On Monday, Charlottesville’s Center for Nonprofit Excellence packed a Boar’s Head ballroom with a who’s who of local civic and arts leaders for its seventh annual Philanthropy Day celebration—a moment not to rest on laurels, said CNE board and staff members, but to reflect on the value nonprofits bring to the community. And in the keynote message from Pittsburgh education pioneer and MacArthur “Genius Grant” winner Bill Strickland was a lesson in how to amplify that value.
Over the clink of more than 400 forks on china, Strickland told his story. He founded what is now known as the Manchester Bidwell Corporation in 1968, when he was still at the University of Pittsburgh. He first offered pottery classes to local public high school students, and a few years later took over a struggling trade school down the street. Now he helms a thriving educational community center, where kids gain confidence through the arts, and low-income adults get tuition-free career training. The center has been replicated successfully in cities across the country.
It was an inspiring case study to mull on a day that celebrates Charlottesville’s spirit of giving and engagement. But it also underscored a concept that the CNE is increasingly trying to drive home to the hundreds of organizations it advises in the area: These days, successful nonprofits are the ones that employ social entrepreneurs, that think beyond the donor, and that put the same value on innovation and business acumen that for-profit ventures do.
We sat down with Strickland ahead of his talk, and asked him to put a finer point on it.
C-VILLE Weekly: How do you define social entrepreneurship?
Strickland: Everybody’s got a different interpretation. At the end of the day, it’s really a distillation of business principles with social purpose—you learn to think like a businessperson, but your goal and your market is in the social sphere. In my case, it’s working with the chronically unemployed and at-risk kids in the school system. The way we approach this uses a lot of principles from business—understanding your market, the resources that are appropriate to your market, how to evaluate what you do, determining whether this is a good outcome, is it cost-effective—all these things that as a business person you have to do, but applied to the social sphere.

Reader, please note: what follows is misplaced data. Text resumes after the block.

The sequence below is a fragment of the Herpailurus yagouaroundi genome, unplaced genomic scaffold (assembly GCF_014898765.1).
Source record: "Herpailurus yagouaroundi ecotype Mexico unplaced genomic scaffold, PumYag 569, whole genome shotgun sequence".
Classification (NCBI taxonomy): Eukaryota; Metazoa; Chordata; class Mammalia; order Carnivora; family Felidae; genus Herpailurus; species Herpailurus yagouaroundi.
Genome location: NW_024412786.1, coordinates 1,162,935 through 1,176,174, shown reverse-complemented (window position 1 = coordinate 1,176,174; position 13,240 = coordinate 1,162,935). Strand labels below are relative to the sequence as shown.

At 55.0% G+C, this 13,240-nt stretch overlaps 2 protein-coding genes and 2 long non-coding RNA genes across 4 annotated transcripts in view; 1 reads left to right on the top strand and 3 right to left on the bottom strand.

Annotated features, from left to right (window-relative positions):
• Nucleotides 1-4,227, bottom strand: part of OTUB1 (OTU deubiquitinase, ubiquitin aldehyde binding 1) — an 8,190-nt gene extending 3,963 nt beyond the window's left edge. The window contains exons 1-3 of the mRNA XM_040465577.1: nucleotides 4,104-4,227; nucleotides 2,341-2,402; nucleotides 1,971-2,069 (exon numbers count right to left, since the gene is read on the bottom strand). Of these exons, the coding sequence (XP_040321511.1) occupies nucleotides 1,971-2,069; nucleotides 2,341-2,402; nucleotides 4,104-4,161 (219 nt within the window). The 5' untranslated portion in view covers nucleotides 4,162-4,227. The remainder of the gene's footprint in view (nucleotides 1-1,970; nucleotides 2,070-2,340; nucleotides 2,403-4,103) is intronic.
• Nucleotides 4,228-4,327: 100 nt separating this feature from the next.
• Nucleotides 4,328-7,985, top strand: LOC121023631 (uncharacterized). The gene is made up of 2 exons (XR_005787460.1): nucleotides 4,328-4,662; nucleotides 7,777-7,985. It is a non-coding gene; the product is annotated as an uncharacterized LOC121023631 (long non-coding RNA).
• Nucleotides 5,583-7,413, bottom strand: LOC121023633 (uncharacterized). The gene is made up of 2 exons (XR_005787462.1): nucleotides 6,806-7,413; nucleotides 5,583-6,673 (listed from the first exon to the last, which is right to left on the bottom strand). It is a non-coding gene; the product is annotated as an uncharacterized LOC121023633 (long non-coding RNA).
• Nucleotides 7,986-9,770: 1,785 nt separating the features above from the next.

C: Has that always been your approach from the start?
S: We’ve gotten more sophisticated about it, but at the core we’ve always been interested in demonstrating outcomes and results. And that’s I think in part why we’ve been around so long.
D: How does the traditional idea of giving and philanthropy fit into that, if there’s this increased focus on being self-sustaining?
S: Well, I didn’t say self-sustaining. If I wanted to become self-sustaining, I could do that tomorrow by becoming a for-profit school. People would pay tuition, we’d find them a job, and we’d keep the difference. But I decided to work with people who can’t afford an education. So for the privilege, I have to go out and raise the money. We’ve gotten pretty good at figuring out how to create a diversified revenue base that allows us to do this work. A lot of nonprofits don’t understand how to do that. They’re kind of learning as they’re going along. And that’s O.K., as long as they’re thinking about it long-term.